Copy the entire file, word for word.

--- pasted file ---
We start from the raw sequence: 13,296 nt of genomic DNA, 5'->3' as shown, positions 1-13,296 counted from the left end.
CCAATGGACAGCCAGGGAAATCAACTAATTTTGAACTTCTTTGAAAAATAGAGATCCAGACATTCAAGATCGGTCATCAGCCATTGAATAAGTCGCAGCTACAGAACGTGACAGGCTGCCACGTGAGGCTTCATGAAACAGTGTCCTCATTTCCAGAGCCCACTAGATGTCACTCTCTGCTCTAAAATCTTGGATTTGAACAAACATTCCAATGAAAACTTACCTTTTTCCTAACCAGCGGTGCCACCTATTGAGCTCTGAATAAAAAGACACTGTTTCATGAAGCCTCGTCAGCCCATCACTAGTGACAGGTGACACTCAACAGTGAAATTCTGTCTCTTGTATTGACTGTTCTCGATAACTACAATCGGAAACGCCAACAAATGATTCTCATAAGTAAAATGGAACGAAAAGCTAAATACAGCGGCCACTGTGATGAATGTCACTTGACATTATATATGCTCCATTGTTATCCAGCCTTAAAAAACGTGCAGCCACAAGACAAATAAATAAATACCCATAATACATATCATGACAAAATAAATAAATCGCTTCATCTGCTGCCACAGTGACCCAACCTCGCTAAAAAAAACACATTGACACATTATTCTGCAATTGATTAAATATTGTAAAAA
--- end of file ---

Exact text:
We start from the raw sequence: 13,296 nt of genomic DNA, 5'->3' as shown, positions 1-13,296 counted from the left end.
CCAATGGACAGCCAGGGAAATCAACTAATTTTGAACTTCTTTGAAAAATAGAGATCCAGACATTCAAGATCGGTCATCAGCCATTGAATAAGTCGCAGCTACAGAACGTGACAGGCTGCCACGTGAGGCTTCATGAAACAGTGTCCTCATTTCCAGAGCCCACTAGATGTCACTCTCTGCTCTAAAATCTTGGATTTGAACAAACATTCCAATGAAAACTTACCTTTTTCCTAACCAGCGGTGCCACCTATTGAGCTCTGAATAAAAAGACACTGTTTCATGAAGCCTCGTCAGCCCATCACTAGTGACAGGTGACACTCAACAGTGAAATTCTGTCTCTTGTATTGACTGTTCTCGATAACTACAATCGGAAACGCCAACAAATGATTCTCATAAGTAAAATGGAACGAAAAGCTAAATACAGCGGCCACTGTGATGAATGTCACTTGACATTATATATGCTCCATTGTTATCCAGCCTTAAAAAACGTGCAGCCACAAGACAAATAAATAAATACCCATAATACATATCATGACAAAATAAATAAATCGCTTCATCTGCTGCCACAGTGACCCAACCTCGCTAAAAAAAACACATTGACACATTATTCTGCAATTGATTAAATATTGTAAAAA